Okay Aznsound, I got Nero to burn a CD with Asian characters in the filenames.
Now, before I explain how I did it, let me present my disclaimer: I am comfortable enough with Japanese and Windows that I was willing to mess with the regional options on my system and run the risk of turning all my system menus into Japanese. I felt I would be able to restore them to English without any great difficulty if that did happen.
I did not run into any problems. The procedures I performed were not difficult, they did not
change my menus from English, and they were easily reversed. I honestly don't think there is any real risk of accidentally changing the language of the system menus. The dialogs I adjust in my procedures specifically state that they will not
change the language of the system menus, and even when I deliberately tried to change the system menus I could not. However, you still need to decide for yourself whether you wish to run even the small risk of switching the system interface from English to another language. In other words, if you try this and by some unforeseen and unlikely circumstances something actually does go wrong, leaving you with indecipherable and unusable Korean/Japanese/etc menus, I probably won't be able to help you.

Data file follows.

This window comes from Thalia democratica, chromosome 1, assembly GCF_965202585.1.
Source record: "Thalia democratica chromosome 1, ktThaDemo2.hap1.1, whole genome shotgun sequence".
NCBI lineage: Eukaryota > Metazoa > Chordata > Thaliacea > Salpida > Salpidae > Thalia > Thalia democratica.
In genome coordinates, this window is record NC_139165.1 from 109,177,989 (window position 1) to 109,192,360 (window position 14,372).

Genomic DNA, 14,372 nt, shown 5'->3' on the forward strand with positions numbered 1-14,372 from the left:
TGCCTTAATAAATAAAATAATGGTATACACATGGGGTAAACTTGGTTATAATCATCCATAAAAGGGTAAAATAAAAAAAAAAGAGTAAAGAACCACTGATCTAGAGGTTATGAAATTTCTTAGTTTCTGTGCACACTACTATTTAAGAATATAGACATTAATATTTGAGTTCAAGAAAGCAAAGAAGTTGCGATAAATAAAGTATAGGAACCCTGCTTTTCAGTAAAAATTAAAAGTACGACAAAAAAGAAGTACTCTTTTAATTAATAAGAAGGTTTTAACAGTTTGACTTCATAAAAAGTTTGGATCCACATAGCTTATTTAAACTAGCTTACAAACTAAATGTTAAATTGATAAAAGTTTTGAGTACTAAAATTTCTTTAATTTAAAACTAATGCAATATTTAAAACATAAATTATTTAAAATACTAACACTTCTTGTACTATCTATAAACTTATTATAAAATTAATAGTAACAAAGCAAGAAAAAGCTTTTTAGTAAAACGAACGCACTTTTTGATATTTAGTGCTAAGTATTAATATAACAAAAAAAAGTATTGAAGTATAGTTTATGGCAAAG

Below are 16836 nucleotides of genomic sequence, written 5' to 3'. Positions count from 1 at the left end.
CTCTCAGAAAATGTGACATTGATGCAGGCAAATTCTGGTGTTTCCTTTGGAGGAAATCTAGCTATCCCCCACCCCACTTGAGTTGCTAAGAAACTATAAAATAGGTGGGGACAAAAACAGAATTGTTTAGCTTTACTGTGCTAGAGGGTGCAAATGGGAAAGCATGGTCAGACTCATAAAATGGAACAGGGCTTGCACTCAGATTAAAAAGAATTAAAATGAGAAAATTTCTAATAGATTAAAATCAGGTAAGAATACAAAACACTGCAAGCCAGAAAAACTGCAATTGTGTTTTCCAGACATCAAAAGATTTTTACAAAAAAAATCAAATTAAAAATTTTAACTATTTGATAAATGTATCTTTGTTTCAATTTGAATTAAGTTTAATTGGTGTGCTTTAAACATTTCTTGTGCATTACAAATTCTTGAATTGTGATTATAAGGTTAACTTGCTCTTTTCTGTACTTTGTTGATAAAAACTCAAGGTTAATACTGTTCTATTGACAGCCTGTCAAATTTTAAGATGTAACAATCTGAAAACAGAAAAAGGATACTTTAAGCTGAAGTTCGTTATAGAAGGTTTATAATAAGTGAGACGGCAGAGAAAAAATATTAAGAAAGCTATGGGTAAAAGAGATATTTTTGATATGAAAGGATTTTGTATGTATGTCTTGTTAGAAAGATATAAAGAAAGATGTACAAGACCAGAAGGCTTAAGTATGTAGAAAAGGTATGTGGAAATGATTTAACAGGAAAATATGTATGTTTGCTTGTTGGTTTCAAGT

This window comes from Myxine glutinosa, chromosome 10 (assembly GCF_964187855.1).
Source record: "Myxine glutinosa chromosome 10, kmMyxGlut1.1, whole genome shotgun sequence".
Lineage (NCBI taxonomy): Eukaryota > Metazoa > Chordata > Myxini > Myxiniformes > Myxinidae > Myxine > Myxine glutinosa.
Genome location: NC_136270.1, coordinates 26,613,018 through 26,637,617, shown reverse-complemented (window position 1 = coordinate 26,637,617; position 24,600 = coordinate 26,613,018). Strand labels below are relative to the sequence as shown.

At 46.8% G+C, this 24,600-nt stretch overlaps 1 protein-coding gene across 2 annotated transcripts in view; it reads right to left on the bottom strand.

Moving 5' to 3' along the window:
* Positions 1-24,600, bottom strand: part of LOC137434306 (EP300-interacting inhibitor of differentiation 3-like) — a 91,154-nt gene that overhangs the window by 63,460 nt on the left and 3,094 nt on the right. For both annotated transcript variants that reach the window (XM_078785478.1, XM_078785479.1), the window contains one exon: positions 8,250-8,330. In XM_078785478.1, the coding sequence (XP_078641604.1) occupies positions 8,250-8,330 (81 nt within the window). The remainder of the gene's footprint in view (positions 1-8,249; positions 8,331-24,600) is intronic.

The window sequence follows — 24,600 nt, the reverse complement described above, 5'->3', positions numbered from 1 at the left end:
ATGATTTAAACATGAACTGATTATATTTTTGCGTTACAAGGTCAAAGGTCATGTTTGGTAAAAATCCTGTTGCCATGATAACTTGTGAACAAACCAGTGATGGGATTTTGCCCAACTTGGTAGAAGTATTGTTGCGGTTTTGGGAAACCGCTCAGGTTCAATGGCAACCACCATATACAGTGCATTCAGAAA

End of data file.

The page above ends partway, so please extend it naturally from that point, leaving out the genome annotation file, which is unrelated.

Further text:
Finally, I ran my test on a Windows 2000 box, not Windows XP. Since XP shares a fair amount of code with Windows 2000, I think it will work the same with XP, but I can not guarantee it.
Now, on to the procedures:
1. Open the "Regional Options" control panel applet (Start-> Settings-> Control Panel-> Regional Options
2. Select the "General" tab of the "Regional Options" window. The lower half of this tab has a box labeled "Language settings for the system". Press the "Set default..." button in the lower left corner to bring up the "Select System Locale" window as show here:
3. Select your desired locale. I only tested Japanese, because that is the only language in which I am interested. I assume Korean and Chinese will work the same way. However, be aware that there are multiple types of Chinese (traditional/simplified/etc) from which you can choose. If you also want to do Chinese and don't know what is appropriate for you, ask a Chinese friend.
4. Close the "Select System Locale" window by pressing the "OK" button, then switch to the "Input Locales" tab of the "Regional Options" window. Make sure that your default input locale is still English:
5. Close all the windows by pressing the "OK" buttons. You may be asked to insert the original OS CD-ROM so that some files can be copied, and the system will tell you it needs to reboot.
That is it. When your system comes up, you may notice a slightly different default system font, but it will still be in English.
You don't have to change anything with Nero, but now when you open it up you will see a new choice in the "Character Set" box of the "Write CD" dialog window. That choice is "Multibyte":
Make sure that you have both "Multibyte" and "Joliet" selected. You will now find that you can drag and drop files with Japanese (or Korean, if that is what you selected) characters, and that you can burn CDs with the same.